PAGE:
Presidential son-in-law Jared Kushner will no longer get access to the nation’s most sensitive intelligence secrets, a circumstance that’s sure to complicate his role as America’s Middle East peace-broker.
Kushner had been receiving Top Secret reports, as well as some reports further compartmentalized to protect sensitive sources, under an interim, or temporary clearance. Politico has now reported that Kushner and other White House aides with interim clearances were informed by memo last Friday that their access was being downgraded to the Secret level.
Kushner and the others have yet to be fully vetted by the Justice Department to view classified information and it is highly unusual for White House officials to hold interim clearances for such a lengthy period of time.
Complicating matters, Kushner initially failed to disclose scores of information from the standard form government officials are required to fill out to receive security clearances—including more than 100 contacts with foreign officials—delaying the completion of his background check. It’s been theorized that his sprawling business empire, foreign investments, and mountains of debt may be a chief factor in why the matter has yet to be resolved.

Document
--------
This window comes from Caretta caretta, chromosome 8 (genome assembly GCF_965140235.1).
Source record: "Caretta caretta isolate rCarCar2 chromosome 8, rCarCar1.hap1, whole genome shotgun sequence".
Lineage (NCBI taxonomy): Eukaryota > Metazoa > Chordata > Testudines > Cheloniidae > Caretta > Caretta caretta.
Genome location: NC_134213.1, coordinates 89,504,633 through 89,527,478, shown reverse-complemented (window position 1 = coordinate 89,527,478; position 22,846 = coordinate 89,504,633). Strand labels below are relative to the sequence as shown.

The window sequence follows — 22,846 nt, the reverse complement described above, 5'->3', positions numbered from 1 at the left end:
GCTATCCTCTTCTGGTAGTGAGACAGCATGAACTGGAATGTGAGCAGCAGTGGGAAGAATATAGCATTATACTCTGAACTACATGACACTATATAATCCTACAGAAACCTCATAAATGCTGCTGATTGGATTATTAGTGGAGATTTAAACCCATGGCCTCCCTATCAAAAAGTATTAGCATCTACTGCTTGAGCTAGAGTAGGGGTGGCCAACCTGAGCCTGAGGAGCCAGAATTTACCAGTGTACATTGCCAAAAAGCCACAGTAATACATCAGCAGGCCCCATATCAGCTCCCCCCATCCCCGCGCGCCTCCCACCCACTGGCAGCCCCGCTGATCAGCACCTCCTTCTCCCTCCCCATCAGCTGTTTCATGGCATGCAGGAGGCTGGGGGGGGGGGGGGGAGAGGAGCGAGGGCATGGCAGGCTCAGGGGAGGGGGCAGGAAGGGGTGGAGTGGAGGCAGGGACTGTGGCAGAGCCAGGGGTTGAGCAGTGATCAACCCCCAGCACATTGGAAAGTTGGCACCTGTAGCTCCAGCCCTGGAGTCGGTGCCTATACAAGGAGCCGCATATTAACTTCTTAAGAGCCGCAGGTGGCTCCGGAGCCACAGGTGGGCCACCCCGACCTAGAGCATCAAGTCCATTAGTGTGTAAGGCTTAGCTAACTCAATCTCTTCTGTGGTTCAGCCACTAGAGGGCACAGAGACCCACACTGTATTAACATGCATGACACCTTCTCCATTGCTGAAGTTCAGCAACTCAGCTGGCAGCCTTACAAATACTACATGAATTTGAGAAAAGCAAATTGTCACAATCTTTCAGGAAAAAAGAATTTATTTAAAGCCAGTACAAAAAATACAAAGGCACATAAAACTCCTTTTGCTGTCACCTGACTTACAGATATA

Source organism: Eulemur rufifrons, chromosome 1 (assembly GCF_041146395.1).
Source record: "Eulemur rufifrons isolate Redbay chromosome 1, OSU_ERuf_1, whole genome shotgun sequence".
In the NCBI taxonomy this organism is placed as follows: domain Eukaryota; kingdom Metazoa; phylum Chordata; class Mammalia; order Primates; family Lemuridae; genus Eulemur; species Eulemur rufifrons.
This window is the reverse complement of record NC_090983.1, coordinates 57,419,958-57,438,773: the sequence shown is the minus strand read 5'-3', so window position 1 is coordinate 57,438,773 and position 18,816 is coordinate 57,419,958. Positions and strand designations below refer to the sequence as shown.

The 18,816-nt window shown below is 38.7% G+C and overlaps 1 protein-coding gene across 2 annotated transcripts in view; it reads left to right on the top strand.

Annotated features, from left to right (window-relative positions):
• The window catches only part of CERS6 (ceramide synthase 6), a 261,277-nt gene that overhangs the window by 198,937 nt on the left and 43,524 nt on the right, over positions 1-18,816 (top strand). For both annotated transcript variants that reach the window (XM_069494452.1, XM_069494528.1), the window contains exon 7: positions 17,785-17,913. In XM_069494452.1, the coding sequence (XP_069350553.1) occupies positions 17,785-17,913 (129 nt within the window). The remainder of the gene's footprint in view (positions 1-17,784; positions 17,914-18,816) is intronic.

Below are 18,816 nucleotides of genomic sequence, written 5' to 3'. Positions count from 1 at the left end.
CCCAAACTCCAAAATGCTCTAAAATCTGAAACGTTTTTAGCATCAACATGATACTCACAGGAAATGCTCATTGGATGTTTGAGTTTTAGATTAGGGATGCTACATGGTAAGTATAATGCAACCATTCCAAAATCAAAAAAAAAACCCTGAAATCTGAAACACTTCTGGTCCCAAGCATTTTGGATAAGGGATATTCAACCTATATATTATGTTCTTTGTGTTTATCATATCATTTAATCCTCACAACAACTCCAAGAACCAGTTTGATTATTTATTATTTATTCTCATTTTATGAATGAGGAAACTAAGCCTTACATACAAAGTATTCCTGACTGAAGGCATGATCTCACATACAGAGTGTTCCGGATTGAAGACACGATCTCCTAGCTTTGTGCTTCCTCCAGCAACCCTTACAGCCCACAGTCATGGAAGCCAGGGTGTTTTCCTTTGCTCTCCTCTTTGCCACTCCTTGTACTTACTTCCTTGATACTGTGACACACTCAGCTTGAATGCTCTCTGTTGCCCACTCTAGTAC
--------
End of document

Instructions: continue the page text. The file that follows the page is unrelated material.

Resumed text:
While President Trump has the authority to grant Kushner clearance to access highly classified information, Trump told reporters earlier this month that his chief of staff, retired Marine general John Kelly, would handle the decision.
Kelly fell under pressure to resolve the interim-clearance problem after a White House staffer with temporary clearance was accused of physically abusing his two ex-wives. The staffer, Rob Porter, resigned on February 7th.
Politico reported Tuesday that the memo which downgraded Kushner’s interim clearance from Top Secret to Secret was not signed by General Kelly.
In the coming days, Kushner’s inability to access Top Secret information about the Middle East will undoubtedly raise significant questions about his ability to continue functioning as the nation’s Mideast peacemaker.
source: Gizmodo.com by Dell Cameron